The professor who loved puzzles, and had his own comic strip on physics

Padmanabhan, or Paddy as he was known to his colleagues and students, went on to achieve great heights in theoretical physics, making important contributions to the fields of gravity and quantum theory, structure and formation of universe.

Prof Thanu Padmanabhan receives the MP Birla Memorial Award 2019 from HV Lodha, Chairman of MP Birla Group, in Kolkata. (Express Photo/File)

Thanu Padmanabhan had acquired outstanding mathematical abilities quite early in his life, thanks to the guidance of his father who was an extremely gifted mathematician but was forced to take up a job with the Forest Department in Kerala.

An academic career in pure mathematics was what Padmanabhan had decided to pursue. But that was before he had picked up Richard Feynman’s classic Lectures in Physics, the book that has lured countless youngsters like him from several generations to physics. In a profile included in the book Gravity and the Quantum, a collection of Padmanabhan’s articles released on the occasion of his 60th birthday, his PhD students Jasjit Bagla and Sunu Engineer wrote that Feynman’s book had a big influence on him even though he was not a big fan of the celebrated scientist as a person. “It appeared to me that theoretical physics beautifully combines the best of objective science and the elegance of pure mathematics,” Padmanabhan, who died in Pune on Friday, aged 64, is quoted in that profile as saying.

Padmanabhan, or Paddy as he was known to his colleagues and students, went on to achieve great heights in theoretical physics, making important contributions to the fields of gravity and quantum theory, structure and formation of universe.

His early work was done at Mumbai’s Tata Institute of Fundamental Research, where he did his PhD under Jayant Narlikar,
starting an association that lasted a lifetime. Padmanabhan shifted to the Inter-University Centre for Astronomy and Astrophysics (IUCAA) in Pune in 1992 and remained there till his death, researching, teaching, and popularising science.

“As a teacher, he could explain any topic or subject to a student with great ease. He taught me that discipline and hard work, when coupled, would ensure that one keeps growing,” said Dr Tirthankar Roy Choudhury, Padmanabhan’s PhD student between 1999 and 2003 at IUCAA.

His demise came as a shock to the scientific community, especially those at IUCAA. A lot of them turned up to pay their last
respects on Friday afternoon. He was later cremated at Aundh.

Padmanabhan could teach any course in Physics and Astronomy with equal ease, said Dr Yogesh Wadedekar, senior scientist at National Centre for Radio Astrophysics (NCRA),Pune.

Padmanabhan loved solving puzzles, playing chess and watching movies across genres.

“There was a phase when he used to watch a lot of movies on TV. Some of us students used to pull his leg about his liking for the actress Tabu. He used to throw a party for us whenever he won an award or a recognition — which were numerous.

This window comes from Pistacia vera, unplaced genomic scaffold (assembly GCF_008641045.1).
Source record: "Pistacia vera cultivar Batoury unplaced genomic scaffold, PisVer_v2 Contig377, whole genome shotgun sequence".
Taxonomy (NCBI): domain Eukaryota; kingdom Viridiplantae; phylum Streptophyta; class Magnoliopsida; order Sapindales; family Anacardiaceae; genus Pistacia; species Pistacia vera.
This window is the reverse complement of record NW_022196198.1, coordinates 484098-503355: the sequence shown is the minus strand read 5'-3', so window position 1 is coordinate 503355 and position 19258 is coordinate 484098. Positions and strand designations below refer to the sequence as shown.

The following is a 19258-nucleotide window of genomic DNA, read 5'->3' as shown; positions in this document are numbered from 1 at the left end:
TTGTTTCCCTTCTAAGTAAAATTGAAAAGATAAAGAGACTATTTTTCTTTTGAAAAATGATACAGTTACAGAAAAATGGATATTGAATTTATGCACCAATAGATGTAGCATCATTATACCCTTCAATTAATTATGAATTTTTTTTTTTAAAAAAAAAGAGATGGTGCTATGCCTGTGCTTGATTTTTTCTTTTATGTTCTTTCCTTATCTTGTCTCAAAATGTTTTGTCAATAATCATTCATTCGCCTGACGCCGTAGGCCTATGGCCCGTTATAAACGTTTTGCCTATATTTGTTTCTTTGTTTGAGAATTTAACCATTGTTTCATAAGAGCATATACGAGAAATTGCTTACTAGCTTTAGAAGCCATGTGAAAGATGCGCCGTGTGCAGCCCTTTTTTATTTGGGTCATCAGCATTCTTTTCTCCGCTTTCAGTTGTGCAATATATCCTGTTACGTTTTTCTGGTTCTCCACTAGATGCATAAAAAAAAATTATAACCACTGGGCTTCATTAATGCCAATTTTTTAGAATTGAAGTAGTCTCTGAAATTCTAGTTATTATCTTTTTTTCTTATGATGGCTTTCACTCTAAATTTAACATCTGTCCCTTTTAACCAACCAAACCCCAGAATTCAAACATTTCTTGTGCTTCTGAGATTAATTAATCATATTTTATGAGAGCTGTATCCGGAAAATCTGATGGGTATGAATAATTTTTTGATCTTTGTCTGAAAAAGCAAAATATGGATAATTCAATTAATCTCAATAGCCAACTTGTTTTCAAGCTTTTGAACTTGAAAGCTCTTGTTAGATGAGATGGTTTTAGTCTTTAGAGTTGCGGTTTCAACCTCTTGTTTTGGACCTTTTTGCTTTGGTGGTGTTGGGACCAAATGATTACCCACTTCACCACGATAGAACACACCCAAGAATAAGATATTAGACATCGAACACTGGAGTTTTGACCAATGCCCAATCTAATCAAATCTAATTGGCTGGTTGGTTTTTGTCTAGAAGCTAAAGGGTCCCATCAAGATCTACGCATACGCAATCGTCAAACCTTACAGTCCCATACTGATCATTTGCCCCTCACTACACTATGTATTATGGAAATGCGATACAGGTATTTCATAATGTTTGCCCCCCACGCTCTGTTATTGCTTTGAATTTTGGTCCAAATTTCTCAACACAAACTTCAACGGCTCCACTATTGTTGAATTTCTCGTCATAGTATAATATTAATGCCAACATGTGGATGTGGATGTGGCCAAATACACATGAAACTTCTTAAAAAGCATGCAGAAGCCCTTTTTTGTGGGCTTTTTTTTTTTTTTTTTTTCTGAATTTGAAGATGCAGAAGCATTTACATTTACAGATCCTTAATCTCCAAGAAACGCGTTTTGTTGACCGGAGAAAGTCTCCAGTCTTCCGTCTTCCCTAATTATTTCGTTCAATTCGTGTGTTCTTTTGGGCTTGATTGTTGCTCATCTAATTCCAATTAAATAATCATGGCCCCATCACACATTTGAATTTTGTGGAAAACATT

Whenever we used to go out for dinners, he would order tiramisu for dessert and we used to again make fun of this habit,” shared A N Ramaprakash, scientist and colleague at IUCAA.

“He would often play games of chess on the computer. He was a sharp thinker and would be the problem spotter,” recalled Sanjit Mitra, another colleague at IUCAA.

Many never get a chance to meet their idols in life but Tirthankar Roy Choudhury got to not only work closely but remain associated with his idol for nearly 20 years. “When I was chosen under his guide-ship for PhD, it was like a dream come
true. He would never stop or be tired and would often take up new and the most difficult problems,” recalled Choudhury.

Padmanabhan was an outstanding scientist who could catch a scientific argument quickly while at the same time admit if he did not possess knowledge about the topic, said Prof Yashwant Gupta, centre director, NCRA.

Through his work over the past decade or so, Padmanabhan had discovered a deep connection between the underlying quantum nature of the structure of space-time and what we perceive as the macro properties of gravity, Ramaprakash stated. “This is seminal and path-breaking. He was just warming up to understanding the consequences of this discovery, but had to go,” he said.

Mitra particularly remnisences the extended conversations he had with Padmanabhan, when the two would cross paths during their respective evening walks.

“We would get talking on any topic and would often end up having interesting discussions lasting even upto 45 minutes during the evening walks,” he said.

While pursuing science was a daily affair, Padmanabhan also took to writing books — both on advanced and popular science — in the early 1990s, and soon realised the need of a personal computer at his home.

Roy Choudhury remembers Padmanabhan’s witty nature and said that some people would fail to understand the light humour. When assigned teaching responsibility many years ago, Padmanabhan guided Roy Choudhury from time-to-time.

Padmanabhan’s comic strip called The Story of Physics was both popular and loved by students, shared Dr Raka Dabhade, head, Department of Physics, Fergusson College. “His humble nature always attracted students to interact with him. In spite of his busy schedule, he would find time to clear doubts of the students via emails,” said Dabhade.

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